Big Day

Big Day

Visibility: almost unlimited
Temperature: 14°C
QNH: 1020hPa
Location: EDAY (Strausberg)
Equipment: MD3 Rider (D-MALJ)

I’m up early. I did not sleep well, woke up several times. I’m nervous. Yesterday I spent three hours at the flight school drinking coffee and listening to the rain. It should have been my practice run but we stayed on the ground. “I’m sure it’s gonna be okay” says the teacher. I don’t feel well prepared.

My wife tries to calm me down over breakfast. I look at the sky. It is completely over cast but it looks light. Without a reference it is very difficult to tell how high the clouds are. I need 2,000 feet, more would be better.

On the way to the airport I watch an airliner turn into the final approach of the near by commercial airport. I know that it is flying in the controlled airspace “charly” which is above 2,500 feet here. The large jet is not even close to the clouds. One less thing to worry about.

I’m at the airport very early. Watching as an early pilot gets his Cessna ready, I look at the sky. The sun is dyeing the clouds orange. It looks pretty together with the light blue patches in between.

The secretary of the flight school arrives and the office smells of coffee. I fire up the computer to start with my flight preparations. At least this I practiced yesterday. The weather data of the GAFOR system looks promising. Except for the wind direction. ‘VRB’ (variable) means that I have no direction to put into the flight plan. So I can not compensate for the wind. 10 knots is not too bad, though.

The examiner arrives just as I’m getting the flight plan ready. I like him. He was also the examiner for the theory class last year. He is very experienced and very calm. He radiates calm – just what I need now!

Three out of five

We chat for a few moments until the mechanic comes in to tell us that the aircraft is ready. The first part of the test is precision landings. I have five tries to get three right. I tell the examiner that I did not practice yesterday because of the weather and that I would like to fly two patterns before we get startet. He smiles in a friendly way and says I should not bother but start with the precision landings right away.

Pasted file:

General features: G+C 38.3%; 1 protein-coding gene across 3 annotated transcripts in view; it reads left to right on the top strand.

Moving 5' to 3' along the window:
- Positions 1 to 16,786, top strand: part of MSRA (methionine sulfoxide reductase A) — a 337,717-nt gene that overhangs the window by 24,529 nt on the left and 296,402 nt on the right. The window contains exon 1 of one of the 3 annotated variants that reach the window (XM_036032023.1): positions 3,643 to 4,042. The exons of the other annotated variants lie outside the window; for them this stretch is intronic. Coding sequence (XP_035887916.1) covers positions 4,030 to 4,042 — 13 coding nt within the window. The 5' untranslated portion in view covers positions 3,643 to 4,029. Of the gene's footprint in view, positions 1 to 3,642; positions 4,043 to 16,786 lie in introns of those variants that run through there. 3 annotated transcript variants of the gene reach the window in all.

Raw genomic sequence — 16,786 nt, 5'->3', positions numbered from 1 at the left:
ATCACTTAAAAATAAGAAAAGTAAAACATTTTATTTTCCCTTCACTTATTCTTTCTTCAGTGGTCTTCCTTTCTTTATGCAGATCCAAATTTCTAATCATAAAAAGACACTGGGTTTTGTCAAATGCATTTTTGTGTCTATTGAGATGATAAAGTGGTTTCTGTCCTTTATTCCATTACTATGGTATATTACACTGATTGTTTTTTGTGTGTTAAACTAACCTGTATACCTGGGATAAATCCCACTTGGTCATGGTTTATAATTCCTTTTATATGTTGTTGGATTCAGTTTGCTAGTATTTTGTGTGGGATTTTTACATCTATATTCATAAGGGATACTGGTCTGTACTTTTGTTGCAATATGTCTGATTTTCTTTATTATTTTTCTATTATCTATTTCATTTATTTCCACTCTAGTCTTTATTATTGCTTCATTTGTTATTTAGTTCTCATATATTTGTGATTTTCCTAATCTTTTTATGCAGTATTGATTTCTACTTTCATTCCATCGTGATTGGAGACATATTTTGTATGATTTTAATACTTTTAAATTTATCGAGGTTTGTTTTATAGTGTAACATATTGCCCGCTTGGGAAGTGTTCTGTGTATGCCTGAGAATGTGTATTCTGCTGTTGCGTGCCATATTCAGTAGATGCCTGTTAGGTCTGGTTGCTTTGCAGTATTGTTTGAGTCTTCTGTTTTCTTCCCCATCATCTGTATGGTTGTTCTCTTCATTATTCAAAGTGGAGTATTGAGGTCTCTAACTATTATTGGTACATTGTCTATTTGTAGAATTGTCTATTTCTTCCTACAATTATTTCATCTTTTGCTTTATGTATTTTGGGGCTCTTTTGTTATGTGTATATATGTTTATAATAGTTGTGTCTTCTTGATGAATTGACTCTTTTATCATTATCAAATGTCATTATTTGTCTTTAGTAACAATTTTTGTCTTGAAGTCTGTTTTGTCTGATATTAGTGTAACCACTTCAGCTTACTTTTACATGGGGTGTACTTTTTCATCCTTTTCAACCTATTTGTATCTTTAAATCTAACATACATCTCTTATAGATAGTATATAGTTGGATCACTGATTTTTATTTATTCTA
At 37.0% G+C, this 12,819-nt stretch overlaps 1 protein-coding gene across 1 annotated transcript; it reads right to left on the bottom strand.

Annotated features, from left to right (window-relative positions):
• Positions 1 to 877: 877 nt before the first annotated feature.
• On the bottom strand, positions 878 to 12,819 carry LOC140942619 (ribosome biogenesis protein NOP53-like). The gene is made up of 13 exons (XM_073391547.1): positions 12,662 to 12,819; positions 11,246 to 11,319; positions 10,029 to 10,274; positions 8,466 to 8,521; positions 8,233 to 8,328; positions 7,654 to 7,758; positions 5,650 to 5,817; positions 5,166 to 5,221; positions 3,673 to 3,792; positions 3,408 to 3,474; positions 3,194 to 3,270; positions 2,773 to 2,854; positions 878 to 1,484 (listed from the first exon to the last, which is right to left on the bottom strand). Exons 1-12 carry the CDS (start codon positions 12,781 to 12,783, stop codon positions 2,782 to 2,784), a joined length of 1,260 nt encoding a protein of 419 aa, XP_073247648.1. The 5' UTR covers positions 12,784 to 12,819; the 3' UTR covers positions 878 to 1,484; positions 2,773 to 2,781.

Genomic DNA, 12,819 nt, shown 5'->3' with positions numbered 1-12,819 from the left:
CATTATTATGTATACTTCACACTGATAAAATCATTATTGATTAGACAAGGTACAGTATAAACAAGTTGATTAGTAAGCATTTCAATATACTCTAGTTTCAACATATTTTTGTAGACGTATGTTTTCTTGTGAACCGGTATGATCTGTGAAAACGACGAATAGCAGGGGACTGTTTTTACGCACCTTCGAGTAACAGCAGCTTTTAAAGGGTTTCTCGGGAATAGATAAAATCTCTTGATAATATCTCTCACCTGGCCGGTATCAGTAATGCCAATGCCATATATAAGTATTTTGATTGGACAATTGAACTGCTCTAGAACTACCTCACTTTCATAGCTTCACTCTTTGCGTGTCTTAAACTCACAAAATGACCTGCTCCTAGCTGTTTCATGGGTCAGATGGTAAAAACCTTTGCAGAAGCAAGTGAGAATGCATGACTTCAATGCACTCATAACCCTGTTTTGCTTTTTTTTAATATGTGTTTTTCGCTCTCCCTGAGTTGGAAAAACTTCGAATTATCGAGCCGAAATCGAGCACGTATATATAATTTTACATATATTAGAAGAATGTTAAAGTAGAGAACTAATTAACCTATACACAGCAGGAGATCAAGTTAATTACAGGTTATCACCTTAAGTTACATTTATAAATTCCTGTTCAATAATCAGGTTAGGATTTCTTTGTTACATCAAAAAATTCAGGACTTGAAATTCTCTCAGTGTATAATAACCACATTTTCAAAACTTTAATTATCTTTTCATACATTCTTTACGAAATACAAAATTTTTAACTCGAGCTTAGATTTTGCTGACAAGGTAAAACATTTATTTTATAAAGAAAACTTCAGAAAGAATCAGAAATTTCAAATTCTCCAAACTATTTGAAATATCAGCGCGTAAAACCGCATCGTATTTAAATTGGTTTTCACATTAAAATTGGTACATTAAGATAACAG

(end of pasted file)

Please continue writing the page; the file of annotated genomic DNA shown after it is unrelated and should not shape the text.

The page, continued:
I do a slow and thorough pre flight check. The examiner is watching me and I comment on every check item as the flight instructor has taught me to do. We taxi out to the runway. The examiner gets out to watch my landings from the side of the runway. I am cleared for take-off and bring the aircraft in position on the center line. 1,200 meters of runway in front of me with a slight slope. My hand is shaking when I let go of the yoke. Come on, get a grip, you can do this!

A precision landing is an emergency landing exercise. You fly over the threshold of the runway at 2,000 feet. Then you pull the engine to idle and fly a full circle in order to arrive at the threshold and touch-down within a 150 meter area. I begin the first one and come in too high. My circle was not wide enough and I am still at a comfortable altitude over the landing area. I push the throttle forward and go around. One out of five.

On the second attempt I talk to myself loudly. I call out altitudes and way points. I come in too high again. I can safely get the aircraft on the ground now but I am way out of the 150 meter area. So I go around again. Strike two, now it has to work.